Book Corner 2020.57

by David Browne

The story of the year 1970 in the lives of four top acts – the Beatles, who achieved supremacy with Let It Be, and broke up; Simon & Garfunkel, who achieved supremacy with Bridge Over Troubled Water, and broke up; CSNY, who achieved supremacy with Deja Vu, and broke up; and James Taylor, who did a lot of drugs and hooked up with Joni Mitchell.

Browne’s writing leaves a little to be desired sometimes. Example, referring to the “Canadian high-lonesome spookiness” in Neil Young’s voice. “High-lonesome spookiness” is fine, I guess, but what makes it Canadian? Browne is also unabashedly in love with these acts, which makes him too uncritical, IMHO, particularly around Simon & Garfunkel. His nonstop accolades and admiration, however, notably stop short when the topic of Ringo Starr’s solo work arises. Poor Ringo. But it’s good for fandom to have some limits.

I’m just coming off of And in the End by Ken McNab, about this very same final year in the life of the Beatles; so there were many details I had already freshly ingested. But it was still nice to get a different telling of the tale. For example, when manager Alan Klein was wooing John & Yoko, he was sure that for their lunch he had ordered “their favorite macrobiotic food.” (In And in the End, it was “macrobiotic rice,” and it was something Yoko particularly favored.)

New detail that wasn’t in the other book: when McCartney was floating the idea of leaving EMI in order to put his solo album out on another label, Harrison shot back, “You’ll stay on the fucking label. Hare Krishna.” Harrison could really make “Hare Krishna” sound like “fuck you” when angry.

I enjoyed spending time with the formerly fab four, with my BFF Neil Young, and with Paul Simon. I really should get some CSNY albums. I enjoyed learning a bit about them – though I can’t keep them straight in my head; I need to learn more. I enjoyed learning more about James Taylor, though I have no desire to own any of his albums. (  )

Did you stay home today?  Bottle dropoff & takeout pickup were strictly outside

What local business or charity did you support?   Boy Scout bottle drive & Hatchet

What’s for dinner? Hatchet. “Baked Potato Ravioli.” Pierogies really.

Book Corner 2020.56

by Justin Farrell

I usually go through life feeling very wealthy. I also generally think that I live in a beautiful place. It was hard to hold onto either of those feelings reading this book about billionaires in Wyoming.

This is a sociological study undertaken by a Yale professor in Teton County, Wyoming, the most economically disparate county in the nation. He speaks with the rich – the very, very rich – and, through interpreters via a social services organization, the poor as well.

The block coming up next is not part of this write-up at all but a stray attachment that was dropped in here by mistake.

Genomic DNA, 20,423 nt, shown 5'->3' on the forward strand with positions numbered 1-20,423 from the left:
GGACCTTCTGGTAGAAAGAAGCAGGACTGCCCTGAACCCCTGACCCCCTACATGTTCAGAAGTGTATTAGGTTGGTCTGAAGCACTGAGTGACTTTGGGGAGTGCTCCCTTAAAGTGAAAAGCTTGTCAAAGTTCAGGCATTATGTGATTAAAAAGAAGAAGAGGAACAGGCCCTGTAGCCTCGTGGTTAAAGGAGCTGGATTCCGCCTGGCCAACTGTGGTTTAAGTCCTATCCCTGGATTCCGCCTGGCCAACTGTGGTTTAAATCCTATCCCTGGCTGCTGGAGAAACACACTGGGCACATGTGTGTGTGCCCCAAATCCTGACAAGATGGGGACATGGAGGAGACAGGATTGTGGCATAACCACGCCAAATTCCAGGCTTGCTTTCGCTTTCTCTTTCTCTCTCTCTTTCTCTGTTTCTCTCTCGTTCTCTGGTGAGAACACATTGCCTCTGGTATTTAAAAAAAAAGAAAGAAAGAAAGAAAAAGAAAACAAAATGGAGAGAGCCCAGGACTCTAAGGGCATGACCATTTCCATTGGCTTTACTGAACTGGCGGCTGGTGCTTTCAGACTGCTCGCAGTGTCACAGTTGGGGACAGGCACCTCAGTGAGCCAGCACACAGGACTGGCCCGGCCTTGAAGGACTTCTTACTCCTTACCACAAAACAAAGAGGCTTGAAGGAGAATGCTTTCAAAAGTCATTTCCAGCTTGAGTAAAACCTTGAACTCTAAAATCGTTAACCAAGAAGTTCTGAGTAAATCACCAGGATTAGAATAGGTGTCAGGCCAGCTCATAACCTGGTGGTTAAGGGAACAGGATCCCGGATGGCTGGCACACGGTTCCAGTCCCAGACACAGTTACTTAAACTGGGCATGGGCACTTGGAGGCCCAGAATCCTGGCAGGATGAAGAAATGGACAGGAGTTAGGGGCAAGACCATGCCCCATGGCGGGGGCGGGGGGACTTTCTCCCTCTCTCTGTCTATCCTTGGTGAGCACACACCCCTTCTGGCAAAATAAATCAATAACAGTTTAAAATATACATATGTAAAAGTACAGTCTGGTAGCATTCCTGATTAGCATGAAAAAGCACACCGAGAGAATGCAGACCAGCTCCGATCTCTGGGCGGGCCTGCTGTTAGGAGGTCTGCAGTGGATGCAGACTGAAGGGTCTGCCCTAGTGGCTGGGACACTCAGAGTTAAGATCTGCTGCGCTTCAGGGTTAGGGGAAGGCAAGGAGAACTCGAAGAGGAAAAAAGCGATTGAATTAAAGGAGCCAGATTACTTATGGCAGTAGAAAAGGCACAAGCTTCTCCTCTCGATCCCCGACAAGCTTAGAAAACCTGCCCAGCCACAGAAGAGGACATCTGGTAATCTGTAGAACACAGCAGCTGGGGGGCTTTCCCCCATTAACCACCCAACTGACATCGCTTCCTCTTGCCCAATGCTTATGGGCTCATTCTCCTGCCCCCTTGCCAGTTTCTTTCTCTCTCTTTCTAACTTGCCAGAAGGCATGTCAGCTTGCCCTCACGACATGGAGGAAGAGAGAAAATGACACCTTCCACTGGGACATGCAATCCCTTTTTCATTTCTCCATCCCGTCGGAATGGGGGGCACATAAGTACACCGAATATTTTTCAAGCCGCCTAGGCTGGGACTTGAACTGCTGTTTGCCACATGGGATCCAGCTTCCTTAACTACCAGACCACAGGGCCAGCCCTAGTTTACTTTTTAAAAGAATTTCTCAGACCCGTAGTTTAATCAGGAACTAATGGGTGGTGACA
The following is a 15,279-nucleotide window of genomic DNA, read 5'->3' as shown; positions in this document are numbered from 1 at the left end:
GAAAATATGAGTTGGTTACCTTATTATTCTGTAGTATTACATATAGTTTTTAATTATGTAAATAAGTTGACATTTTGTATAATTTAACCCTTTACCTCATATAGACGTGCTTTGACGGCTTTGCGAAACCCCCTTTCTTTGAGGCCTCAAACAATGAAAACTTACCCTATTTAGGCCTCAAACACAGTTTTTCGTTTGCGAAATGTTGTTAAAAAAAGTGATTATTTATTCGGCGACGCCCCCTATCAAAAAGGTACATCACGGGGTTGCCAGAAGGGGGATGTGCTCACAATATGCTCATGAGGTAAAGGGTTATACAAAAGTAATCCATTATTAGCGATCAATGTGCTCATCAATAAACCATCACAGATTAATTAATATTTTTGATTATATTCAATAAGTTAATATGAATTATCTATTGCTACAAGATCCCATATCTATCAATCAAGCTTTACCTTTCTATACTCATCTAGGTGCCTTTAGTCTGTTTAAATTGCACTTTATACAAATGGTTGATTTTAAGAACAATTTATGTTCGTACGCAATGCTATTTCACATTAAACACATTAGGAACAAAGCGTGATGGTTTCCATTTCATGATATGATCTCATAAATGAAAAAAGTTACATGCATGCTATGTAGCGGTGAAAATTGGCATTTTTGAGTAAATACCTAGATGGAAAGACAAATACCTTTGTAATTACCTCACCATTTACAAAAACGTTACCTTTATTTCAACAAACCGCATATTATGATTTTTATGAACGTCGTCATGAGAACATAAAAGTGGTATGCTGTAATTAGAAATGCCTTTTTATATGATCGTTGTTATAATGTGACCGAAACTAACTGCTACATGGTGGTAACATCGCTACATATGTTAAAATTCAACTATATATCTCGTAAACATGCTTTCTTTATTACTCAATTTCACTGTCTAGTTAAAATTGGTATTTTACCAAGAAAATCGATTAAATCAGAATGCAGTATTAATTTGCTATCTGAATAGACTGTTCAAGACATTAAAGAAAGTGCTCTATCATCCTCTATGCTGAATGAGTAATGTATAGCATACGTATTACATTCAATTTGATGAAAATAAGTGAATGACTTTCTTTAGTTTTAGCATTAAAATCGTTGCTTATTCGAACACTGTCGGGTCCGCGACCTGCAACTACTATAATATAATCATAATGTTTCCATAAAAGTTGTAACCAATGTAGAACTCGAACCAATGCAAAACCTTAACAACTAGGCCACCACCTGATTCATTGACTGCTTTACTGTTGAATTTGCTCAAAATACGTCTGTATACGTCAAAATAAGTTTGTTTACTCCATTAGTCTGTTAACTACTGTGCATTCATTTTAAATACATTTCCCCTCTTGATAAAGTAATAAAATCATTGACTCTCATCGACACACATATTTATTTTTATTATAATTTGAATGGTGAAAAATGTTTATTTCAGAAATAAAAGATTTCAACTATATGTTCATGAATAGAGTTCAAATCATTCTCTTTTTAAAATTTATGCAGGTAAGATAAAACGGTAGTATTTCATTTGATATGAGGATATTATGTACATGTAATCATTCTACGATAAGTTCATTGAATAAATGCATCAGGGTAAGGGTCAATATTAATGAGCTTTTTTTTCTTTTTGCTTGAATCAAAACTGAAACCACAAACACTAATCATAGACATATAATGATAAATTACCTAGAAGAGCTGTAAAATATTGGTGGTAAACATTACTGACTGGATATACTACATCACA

It’s repetitive, and he uses his favorite quotes and figures of speech over & over. “Razor-thin margins,” “buzz-kill”, etc. For a sociological report, it’s a very good read; but you can tell he’s not a professional author, which in a way is a good thing.

Here are the takeaways:

– Ultra-wealthy people use nature to increase their wealth (conservation i.e. NIMBYism) and prestige (the county is home to over a hundred non-profits). They procure easements, protect their property from nearby development, and get brownie points among each other for starting foundations.

– Ultra-wealthy persons want very much for us all to think of them as “just folks.” They dress down, and think of themselves as being chummy with the non-wealthy people in the community. I kept thinking of Stephen Colbert putting his arm around some unfortunate token, pointing at him with a big grin on his face. “Look, here’s my Poor friend!”

– Through communing with nature, right outside their multi-million dollar homes, and hobnobbing with the lowly plebes, rich people attempt to achieve personal self-transformation.

– Their philanthropy is geared towards conservation and the arts. Helping out the poor of the community is kind of a “buzz kill” and doesn’t get many of their dollars.

And then, doing all the grunt work to keep their kids fed, cars maintained, ski lifts operating, etc. is, surprise surprise, an underclass of Mexican immigrants. These guys really don’t have much to say, good or bad, about their rich overlords – except that they are decidedly NOT pals. It’s fine that they’re wealthy. They probably worked hard and deserved it. Those of the working class are just trying to get by and it’s all fine.

That is my impression by & large of how the interviews with the poor went down, though he does dig up people who express anger and wish to work for more systemic change.

Meanwhile, back in my modest, definitely sub-million-dollar home, living my middle class life in the overcrowded east, I achieve a certain humble self-transformation of my own… (  )

Did you stay home today?  Trash, library pickup, all outdoors

What local business or charity did you support?   TBD

What’s for dinner? TBD

Book Corner 2020.55

by Sarah Frey

Sarah Frey is a phenom who started her business at age 15 with a “melon route,” selling her and other local farms’ melons to retail stores. Now she heads a multi-million dollar corporation, wholesaling local produce with an emphasis on melons and pumpkins. If you’ve bought a pumpkin not grown locally to you, from a big-box store, it’s probably from Frey Farms (and she thanks you).

The story has a bit of that vibe of, “OMG can you believe my awful childhood, how did I survive!” The Frey kids are numerous and grow up in poverty. (There were five them when Sarah was growing up; she bills herself as “the youngest of 21”, but that counts the progeny of her parents’ previous marriages before she was born.) But the siblings are loving, everyone gets through the hard times, and Sarah is making money hand over fist while still in her teens.

I share Sarah’s love of pumpkins – I agree, they just make people happy, and we should try to use them more than once a year for carving. I love memoirs, farm memoirs, and memoirs of how people became successful. But I had some issues. I get the melon route at age 15, for one thing; I get a lot of the precociousness. But I DON’T get how she secured a $10,000 car loan at that age. Come on.

And it may say something negative about me, but I couldn’t get over Sarah’s model-perfect, angular and perky face peeking out at me from the inside author shot: